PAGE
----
The important thing to keep in mind that its not a level as such. Its a ratio. The amount of testosterone to epitestosterone. Its not so much that anything is “off the chart high” so much as that there is more of one thing than the other. So if he is underproducing epitestosterone (the inactive form of the hormone testosterone) and still has normal testosterone levels (which shouldn’t be naturally possible with the precursor suppressed) the ratio goes beyond the threshold for which the 2nd test (for soy-plant carbon isotope) is administered (4:1 testosterone to epitestosterone). That’s how WADA decides if there is a need for the 2nd test. If he gets soy emulsion in his urine (not unlikely given how a herpes lesion can turn up anywhere on your, er, groin: smearing acyclovir cream on a lesion right at the end of the, um, groinal area could see some transported along with the urine) he’ll likely fail the 2nd test.

        In theory, soy itself can alter naturally produced hormones, never mind the acyclovir. Its one the reasons you have to be cautious about giving soy based formulas to infants. We’ve had cases of severe “feminization” from parents doing this. Yeah, that does mean what you think it means.

      • churchoftheperpetuallyoutraged - Jan 5, 2012 at 3:12 PM

        I understand about the ratio. In fact, it was one of the things BALCO used to their advantage since MLB only seemed to care about the 4:1, and not how high testosterone was. For instance, they could boost your testosterone level 40 times, but if they boosted your epi-testosterone 10x you’d still have the same 4:1 ratio, but far exceeding your normal levels of testosterone.

        However, there were some reports when the info first came out about how absurdly high the tested level of testosterone was in Braun’s system. They weren’t referring to the ratio, just the general amount, weren’t they? It’s not entirely clear.

      • cur68 - Jan 5, 2012 at 3:31 PM

        True, I think they were talking about the testosterone itself, now that you mention it. Hence the soy comes back in the picture. Synthetic testosterone is made of soy (or sweet potato, to be perfectly accurate).

        One way or another, I’m going to say that it is plausible for a guy smearing soy based cream on his mucous membranes that are directly adjacent to where he naturally produces testosterone, could indeed screw up his testosterone levels. If acyclovir itself has this effect, then you could, in theory, get an abnormally high testosterone level.

        For all we know the acyclovir interacts with the soy in the body to produce a chemical that looks very much like testosterone. Soy based creams are what are known as “GRAS” products: Generally Regarded As Safe. This doesn’t mean they are safe, its just that we’ve grown so used to them in our lives that we treat them as such. These are products that if they were developed today might be more strictly regulated than they currently are. Aspirin fits this bill.

      • cur68 - Jan 5, 2012 at 3:59 PM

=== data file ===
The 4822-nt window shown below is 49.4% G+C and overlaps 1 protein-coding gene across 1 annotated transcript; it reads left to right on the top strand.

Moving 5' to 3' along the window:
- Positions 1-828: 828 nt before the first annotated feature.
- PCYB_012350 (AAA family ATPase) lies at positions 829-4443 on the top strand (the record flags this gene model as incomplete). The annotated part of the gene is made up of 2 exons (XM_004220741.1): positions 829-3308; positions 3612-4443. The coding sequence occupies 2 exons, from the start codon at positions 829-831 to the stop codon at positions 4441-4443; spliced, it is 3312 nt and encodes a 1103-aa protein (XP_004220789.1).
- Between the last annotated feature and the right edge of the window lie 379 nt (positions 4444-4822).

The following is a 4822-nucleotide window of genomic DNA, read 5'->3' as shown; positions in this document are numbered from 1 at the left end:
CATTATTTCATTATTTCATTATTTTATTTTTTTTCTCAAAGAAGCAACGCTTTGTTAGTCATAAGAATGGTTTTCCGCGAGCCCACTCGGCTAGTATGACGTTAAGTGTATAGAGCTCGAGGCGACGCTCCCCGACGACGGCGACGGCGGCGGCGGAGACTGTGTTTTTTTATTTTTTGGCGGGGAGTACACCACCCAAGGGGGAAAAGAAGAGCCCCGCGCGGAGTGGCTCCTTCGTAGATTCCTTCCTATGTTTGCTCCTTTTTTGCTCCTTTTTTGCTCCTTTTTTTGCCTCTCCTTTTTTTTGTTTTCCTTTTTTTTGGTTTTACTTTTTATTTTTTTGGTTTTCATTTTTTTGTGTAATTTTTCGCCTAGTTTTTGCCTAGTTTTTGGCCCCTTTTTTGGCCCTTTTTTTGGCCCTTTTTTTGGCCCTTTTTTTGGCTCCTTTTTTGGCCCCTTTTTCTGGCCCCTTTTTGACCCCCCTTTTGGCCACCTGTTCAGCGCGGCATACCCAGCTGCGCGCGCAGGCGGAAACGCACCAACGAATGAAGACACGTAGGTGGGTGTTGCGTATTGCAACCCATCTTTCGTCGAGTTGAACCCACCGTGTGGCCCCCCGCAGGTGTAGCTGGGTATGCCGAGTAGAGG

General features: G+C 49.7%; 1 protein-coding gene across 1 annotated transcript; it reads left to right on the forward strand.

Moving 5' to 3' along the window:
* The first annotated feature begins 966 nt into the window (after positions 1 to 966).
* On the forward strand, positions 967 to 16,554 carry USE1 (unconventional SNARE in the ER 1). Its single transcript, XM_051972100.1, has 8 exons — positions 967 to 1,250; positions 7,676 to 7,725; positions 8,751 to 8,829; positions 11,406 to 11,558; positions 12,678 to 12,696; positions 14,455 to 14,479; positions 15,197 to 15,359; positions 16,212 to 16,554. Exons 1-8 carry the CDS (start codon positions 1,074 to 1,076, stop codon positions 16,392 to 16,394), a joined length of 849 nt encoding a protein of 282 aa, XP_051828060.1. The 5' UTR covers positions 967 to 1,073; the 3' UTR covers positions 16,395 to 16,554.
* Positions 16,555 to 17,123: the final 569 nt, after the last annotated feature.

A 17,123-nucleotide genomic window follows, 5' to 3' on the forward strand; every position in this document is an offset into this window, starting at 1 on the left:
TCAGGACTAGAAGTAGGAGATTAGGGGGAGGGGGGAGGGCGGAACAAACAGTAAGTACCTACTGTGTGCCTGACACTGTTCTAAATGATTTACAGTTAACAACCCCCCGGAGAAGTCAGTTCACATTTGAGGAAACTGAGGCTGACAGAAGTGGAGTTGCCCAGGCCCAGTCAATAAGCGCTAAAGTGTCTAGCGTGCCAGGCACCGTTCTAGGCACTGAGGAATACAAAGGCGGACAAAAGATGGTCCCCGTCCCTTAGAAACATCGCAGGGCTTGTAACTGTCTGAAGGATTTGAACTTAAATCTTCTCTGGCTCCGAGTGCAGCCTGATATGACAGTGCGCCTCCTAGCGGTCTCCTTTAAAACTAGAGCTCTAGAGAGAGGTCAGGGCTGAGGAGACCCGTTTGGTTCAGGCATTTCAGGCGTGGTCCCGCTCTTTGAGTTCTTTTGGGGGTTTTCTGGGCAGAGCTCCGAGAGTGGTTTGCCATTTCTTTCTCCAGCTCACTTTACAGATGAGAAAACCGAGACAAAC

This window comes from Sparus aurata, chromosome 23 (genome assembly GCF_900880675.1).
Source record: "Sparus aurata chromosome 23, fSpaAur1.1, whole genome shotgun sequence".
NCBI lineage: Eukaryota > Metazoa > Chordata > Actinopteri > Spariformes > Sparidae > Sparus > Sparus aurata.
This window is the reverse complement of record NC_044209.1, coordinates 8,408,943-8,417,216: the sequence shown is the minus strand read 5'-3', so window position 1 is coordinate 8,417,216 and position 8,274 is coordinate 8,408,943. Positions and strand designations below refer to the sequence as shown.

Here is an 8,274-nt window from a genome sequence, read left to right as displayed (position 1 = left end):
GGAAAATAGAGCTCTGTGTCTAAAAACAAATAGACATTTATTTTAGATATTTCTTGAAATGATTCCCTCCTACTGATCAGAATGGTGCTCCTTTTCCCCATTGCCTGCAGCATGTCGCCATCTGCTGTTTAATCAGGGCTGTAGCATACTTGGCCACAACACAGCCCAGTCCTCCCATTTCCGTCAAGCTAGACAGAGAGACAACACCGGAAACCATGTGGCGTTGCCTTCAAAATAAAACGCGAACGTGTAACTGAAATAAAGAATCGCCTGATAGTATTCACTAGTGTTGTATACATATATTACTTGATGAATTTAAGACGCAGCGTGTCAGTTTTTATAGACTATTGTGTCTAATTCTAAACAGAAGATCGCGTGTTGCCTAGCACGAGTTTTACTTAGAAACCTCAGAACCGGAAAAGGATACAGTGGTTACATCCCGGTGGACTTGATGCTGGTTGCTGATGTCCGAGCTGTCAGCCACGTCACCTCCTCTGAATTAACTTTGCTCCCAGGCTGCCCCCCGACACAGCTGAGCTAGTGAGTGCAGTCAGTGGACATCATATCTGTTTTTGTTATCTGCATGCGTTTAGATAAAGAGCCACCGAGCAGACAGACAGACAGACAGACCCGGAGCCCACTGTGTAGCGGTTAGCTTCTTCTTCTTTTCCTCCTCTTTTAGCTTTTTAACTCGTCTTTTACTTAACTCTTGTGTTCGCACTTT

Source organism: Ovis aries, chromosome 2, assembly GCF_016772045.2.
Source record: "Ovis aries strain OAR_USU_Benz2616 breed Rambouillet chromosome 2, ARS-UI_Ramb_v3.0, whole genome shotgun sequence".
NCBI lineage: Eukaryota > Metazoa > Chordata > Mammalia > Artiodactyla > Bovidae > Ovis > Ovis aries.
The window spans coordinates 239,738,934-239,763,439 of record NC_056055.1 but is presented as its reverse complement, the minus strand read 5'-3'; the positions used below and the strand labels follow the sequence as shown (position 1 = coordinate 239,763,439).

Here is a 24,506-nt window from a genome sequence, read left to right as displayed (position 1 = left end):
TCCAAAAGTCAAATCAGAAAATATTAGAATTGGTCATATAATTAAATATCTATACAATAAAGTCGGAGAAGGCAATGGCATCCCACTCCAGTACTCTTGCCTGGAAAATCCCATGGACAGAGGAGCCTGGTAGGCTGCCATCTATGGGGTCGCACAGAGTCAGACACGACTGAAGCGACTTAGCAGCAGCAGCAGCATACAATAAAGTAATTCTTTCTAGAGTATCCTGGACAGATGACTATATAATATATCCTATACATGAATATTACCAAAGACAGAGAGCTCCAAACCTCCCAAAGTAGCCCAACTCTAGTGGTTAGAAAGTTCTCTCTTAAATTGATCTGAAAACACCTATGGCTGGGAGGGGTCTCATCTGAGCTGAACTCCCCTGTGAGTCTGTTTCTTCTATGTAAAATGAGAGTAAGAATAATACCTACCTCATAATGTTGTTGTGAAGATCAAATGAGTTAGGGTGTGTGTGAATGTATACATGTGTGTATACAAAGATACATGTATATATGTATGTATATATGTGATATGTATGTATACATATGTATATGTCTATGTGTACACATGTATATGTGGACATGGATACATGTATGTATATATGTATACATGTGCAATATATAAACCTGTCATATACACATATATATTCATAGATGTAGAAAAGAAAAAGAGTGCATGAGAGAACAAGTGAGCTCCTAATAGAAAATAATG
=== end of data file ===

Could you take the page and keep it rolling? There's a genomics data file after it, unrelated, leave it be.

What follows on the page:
y’know COPO I’ve been giving this some thought. Suppression of natural testosterone is what soy is known for. If acyclovir also does that, then I HAVE NO IDEA how his testosterone levels are elevated. They should be low. He should have a low libido and no energy.

        I can think of 1 really good reason for the elevation: taking testosterone.

        Another really good reason: the report of “insanely high testosterone levels” is little more than slander. Given how this story has been leaked all over the place, that’s as least as likely as the first scenario.

        I think we’ll need some accurate details first to have any idea wtf is going on here.

      • churchoftheperpetuallyoutraged - Jan 5, 2012 at 4:03 PM

        Another really good reason: the report of “insanely high testosterone levels” is little more than slander. Given how this story has been leaked all over the place, that’s as least as likely as the first scenario.

        I think this was Braun’s agent or PR person saying this. Although that still could be true.

        You’re probably right in that he probably had low levels of testosterone and was taking something to boost those levels to normal. Is it possible a doctor did so and Braun didn’t put 2 and 2 together? Highly unlikely. But i think it’s more unlikely than his doctor prescribing testosterone and Braun not knowing it at all. As has been mentioned, this could be a legitimate argument as to why he had elevated levels.

        It doesn’t excuse him from getting a TUE though.

  16. churchoftheperpetuallyoutraged - Jan 5, 2012 at 2:34 PM

    Something else to consider is that the BBWAA awards’ voters are picked at random. So the 30 that picked last year’s NL MVP may get stuck picking ROY or AL CY and not picking NL MVP for years. It’s not a rotating system, so unless someone games the randomness, those who were outraged this year may not even be in play in the next few.

  17. mute617 - Jan 5, 2012 at 3:25 PM

    I’ve heard the same about soy, that it feminizes. Learned it from a barista who advised a young boy to not get the soy based drink. Sure it’s not a doctor but she was right none the less